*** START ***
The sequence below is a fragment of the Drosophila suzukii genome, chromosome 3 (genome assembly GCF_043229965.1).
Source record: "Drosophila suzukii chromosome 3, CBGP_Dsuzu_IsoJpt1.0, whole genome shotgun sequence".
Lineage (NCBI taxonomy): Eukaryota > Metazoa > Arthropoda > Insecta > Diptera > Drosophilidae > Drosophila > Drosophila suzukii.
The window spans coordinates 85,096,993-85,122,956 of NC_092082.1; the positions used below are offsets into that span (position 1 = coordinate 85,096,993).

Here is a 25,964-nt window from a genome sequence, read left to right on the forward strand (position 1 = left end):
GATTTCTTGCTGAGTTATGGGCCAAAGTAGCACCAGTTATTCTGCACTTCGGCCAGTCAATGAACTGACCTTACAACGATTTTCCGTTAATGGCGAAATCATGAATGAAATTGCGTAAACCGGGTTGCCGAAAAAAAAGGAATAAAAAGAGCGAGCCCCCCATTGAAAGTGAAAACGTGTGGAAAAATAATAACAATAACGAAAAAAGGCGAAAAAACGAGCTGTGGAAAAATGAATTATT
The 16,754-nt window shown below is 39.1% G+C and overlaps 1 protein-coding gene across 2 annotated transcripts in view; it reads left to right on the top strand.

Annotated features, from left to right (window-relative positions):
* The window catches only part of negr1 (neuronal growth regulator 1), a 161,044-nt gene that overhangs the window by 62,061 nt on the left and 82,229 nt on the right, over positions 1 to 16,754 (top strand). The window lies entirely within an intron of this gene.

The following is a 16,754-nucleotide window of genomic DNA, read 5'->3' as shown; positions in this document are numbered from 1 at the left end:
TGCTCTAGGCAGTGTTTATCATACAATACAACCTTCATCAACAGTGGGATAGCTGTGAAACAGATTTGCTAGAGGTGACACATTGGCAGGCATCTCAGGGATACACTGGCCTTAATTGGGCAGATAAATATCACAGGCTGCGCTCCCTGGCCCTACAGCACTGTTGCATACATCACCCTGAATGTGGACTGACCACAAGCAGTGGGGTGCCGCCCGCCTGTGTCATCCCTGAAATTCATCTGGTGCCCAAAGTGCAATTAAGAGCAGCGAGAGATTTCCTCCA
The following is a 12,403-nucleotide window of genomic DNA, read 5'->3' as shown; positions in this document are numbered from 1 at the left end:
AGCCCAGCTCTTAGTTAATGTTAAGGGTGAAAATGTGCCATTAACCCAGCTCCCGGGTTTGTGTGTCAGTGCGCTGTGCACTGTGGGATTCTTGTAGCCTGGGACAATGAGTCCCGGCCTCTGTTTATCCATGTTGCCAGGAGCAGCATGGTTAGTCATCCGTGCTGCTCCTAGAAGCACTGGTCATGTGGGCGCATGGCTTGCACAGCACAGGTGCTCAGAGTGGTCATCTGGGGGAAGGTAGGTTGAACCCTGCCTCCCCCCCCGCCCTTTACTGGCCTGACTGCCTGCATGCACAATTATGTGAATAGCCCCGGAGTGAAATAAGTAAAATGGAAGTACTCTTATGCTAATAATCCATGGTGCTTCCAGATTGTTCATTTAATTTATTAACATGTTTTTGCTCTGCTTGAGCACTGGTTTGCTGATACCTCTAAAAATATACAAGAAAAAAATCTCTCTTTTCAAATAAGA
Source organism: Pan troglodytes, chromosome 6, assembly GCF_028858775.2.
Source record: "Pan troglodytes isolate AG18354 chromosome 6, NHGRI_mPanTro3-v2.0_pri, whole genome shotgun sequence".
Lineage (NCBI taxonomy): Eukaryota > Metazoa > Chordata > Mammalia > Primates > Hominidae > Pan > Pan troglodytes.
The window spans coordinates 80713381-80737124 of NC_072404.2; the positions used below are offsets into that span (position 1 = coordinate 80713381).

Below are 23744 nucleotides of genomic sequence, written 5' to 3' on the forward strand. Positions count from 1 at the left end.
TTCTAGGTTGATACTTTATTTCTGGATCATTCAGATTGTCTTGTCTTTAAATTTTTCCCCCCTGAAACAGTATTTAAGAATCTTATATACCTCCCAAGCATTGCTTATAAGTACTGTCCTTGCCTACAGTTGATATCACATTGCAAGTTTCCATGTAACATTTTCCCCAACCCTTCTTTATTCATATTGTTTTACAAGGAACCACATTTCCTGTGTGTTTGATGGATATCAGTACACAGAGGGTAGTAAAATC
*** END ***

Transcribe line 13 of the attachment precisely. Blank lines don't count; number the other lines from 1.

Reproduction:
AGCCCAGCTCTTAGTTAATGTTAAGGGTGAAAATGTGCCATTAACCCAGCTCCCGGGTTTGTGTGTCAGTGCGCTGTGCACTGTGGGATTCTTGTAGCCTGGGACAATGAGTCCCGGCCTCTGTTTATCCATGTTGCCAGGAGCAGCATGGTTAGTCATCCGTGCTGCTCCTAGAAGCACTGGTCATGTGGGCGCATGGCTTGCACAGCACAGGTGCTCAGAGTGGTCATCTGGGGGAAGGTAGGTTGAACCCTGCCTCCCCCCCCGCCCTTTACTGGCCTGACTGCCTGCATGCACAATTATGTGAATAGCCCCGGAGTGAAATAAGTAAAATGGAAGTACTCTTATGCTAATAATCCATGGTGCTTCCAGATTGTTCATTTAATTTATTAACATGTTTTTGCTCTGCTTGAGCACTGGTTTGCTGATACCTCTAAAAATATACAAGAAAAAAATCTCTCTTTTCAAATAAGA